Siege of Sluis (1587)

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Siege of Sluis (1587)
Part of the Eighty Years' War and the Anglo-Spanish War (1585–1604)
Sluis 1586 1.JPG
Siege of Sluis by the Duke of Parma. Frans Hogenberg.
Date June 12 – August 4, 1587
Location Sluis, Zeeland, Low Countries
(present-day the Netherlands)
Result Spanish victory[1][2]
Belligerents
 England
 United Provinces
 Spain
Commanders and leaders
Kingdom of England Earl of Leicester
Kingdom of England Roger Williams
Spain Duke of Parma
Casualties and losses
700 killed and 400 wounded[3] 92 killed and 243 wounded[3]

The Siege of Sluis of 1587 took place between 12 June and 4 August, 1587, as part of the Eighty Years' War and the Anglo-Spanish War (1585–1604).[1][2] On 12 June, 1587, Don Alexander Farnese, Duke of Parma (Spanish: Alejandro Farnesio), Governor-General of the Spanish Netherlands, and commander-in-chief of the Army of Flanders, laid siege to the strategic deep-water port of Sluis, defended by English and Dutch troops under Sir Robert Dudley, Earl of Leicester, Governor-General of the United Provinces, and Sir Roger Williams.[2][4][5] On 24 June, the bombardment began, and on 4 August, after of 13 days of constant fighting around the walls, the English garrison surrendered.[6] The lost of the English-held port of Sluis revealed the inability of Leicester to assert his authority over the Dutch allies, who refused to cooperate in relieving the town,[7] and led to recriminations between the Governor-General and the States of Holland.[4][8]

Other notable English soldiers under Leicester's command were Sir Thomas Baskerville and Sir Francis Vere.[9] In the following months, the Earl of Leicester launched a series of unsuccessful attacks against the Spaniards.[10] In September, 1587, Leicester attempts to capture Leiden, but failed,[10] and his plans to capture Enkhuizen and Hoorn, two important ports of West Friesland, also failed.[9] On 16 December, 1587, Leicester returned to England.[9]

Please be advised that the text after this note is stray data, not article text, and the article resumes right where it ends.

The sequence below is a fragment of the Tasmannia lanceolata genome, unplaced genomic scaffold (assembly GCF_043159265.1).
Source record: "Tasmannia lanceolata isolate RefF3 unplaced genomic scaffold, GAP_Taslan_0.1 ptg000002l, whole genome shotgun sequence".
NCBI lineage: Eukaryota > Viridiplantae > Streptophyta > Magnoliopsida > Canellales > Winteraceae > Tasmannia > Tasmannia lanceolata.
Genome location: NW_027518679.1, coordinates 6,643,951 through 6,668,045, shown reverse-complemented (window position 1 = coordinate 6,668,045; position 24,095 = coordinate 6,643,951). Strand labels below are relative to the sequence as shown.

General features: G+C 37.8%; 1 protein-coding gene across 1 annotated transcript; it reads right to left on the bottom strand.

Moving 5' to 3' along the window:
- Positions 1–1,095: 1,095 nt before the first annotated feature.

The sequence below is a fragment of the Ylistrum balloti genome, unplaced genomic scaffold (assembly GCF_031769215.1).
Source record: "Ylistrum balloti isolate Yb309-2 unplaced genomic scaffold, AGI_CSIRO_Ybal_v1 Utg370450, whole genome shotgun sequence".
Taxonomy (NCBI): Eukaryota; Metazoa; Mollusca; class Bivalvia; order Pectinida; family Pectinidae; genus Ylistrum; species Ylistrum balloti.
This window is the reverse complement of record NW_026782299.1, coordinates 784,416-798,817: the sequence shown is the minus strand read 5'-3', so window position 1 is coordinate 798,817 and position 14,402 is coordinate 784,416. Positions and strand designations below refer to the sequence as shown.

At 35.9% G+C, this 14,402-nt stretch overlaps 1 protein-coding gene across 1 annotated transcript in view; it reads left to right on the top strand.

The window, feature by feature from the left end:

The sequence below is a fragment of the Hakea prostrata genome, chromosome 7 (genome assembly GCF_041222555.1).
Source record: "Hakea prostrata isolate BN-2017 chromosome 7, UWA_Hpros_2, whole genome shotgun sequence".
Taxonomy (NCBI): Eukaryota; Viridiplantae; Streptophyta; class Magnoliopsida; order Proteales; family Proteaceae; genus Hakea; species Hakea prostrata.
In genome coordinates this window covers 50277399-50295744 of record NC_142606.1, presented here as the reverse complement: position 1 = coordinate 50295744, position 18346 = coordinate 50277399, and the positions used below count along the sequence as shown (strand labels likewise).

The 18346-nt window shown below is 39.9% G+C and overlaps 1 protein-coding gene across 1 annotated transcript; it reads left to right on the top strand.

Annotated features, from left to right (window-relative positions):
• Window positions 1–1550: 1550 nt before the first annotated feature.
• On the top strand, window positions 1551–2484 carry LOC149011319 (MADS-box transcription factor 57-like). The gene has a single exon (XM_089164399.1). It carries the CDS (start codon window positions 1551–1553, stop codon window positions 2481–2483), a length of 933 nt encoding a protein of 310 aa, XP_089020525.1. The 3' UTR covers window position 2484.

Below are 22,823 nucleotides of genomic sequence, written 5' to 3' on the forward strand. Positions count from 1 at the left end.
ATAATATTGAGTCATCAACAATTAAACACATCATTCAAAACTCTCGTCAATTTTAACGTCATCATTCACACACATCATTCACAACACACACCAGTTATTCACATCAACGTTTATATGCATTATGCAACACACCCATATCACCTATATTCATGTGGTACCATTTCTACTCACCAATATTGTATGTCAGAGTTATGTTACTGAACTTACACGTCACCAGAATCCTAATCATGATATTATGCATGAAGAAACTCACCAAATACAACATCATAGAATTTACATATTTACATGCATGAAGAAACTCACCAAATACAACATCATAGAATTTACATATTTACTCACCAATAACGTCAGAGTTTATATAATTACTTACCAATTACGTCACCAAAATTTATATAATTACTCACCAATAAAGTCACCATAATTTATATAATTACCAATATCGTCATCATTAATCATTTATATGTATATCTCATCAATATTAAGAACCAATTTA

See also[edit]

Notes[edit]

  1. ^ a b Parker/Martin p.126
  2. ^ a b c Van Nimwegen p.153
  3. ^ a b Vázquez, p. 307
  4. ^ a b Parker p.126
  5. ^ To replenish the companies of Englishmen, he brought with him 3,000 fresh troops on the Queen's payroll, and 1,500 for units on the payroll of the States General. Tracy. Insubordinations, sedition, and mutiny, 1587–1588
  6. ^ Parker/Martin p.126–127
  7. ^ Wilson p.291–294
  8. ^ The surrender of Sluis (5 August) was but another occasion for mutual recriminations between the Governor-General and the States of Holland. Tracy. Insubordinations, sedition, and mutiny, 1587–1588
  9. ^ a b c Olaf Van Nimwegen p.153
  10. ^ a b The Eighty Years War 1568–1648

References[edit]

  • Martin, Colin./Parker, Geoffrey. The Spanish Armada: Revised Edition. Published 1989 by Penguin Books. ISBN 1-901341-14-3
  • C. Duffy. Siege Warfare: The Fortress in the Early Modern World 1494–1660. Volumen 1. London. ISBN 0-7100-8871-X
  • Tracy, James. The Founding of the Dutch Republic: War, Finance, and Politics in Holland 1572–1588. Oxford University Press. First published 2008.
  • Wilson, Derek (1981). Sweet Robin: A Biography of Robert Dudley Earl of Leicester 1533–1588. Hamish Hamilton ISBN 0-241-10149-2
  • Van Nimwegen, Olaf. The Dutch Army and the Military Revolutions 1588–1688. First published 2010. The Boydell Press, Woodbridge. ISBN 978-1-84383-575-2
  • Hammer, P.E.J. (1999). The Polarisation of Elizabethan Politics: The Political Career of Robert Devereux, 2nd Earl of Essex, 1585–1597. Cambridge University Press. ISBN 0-521-01941-9

External links[edit]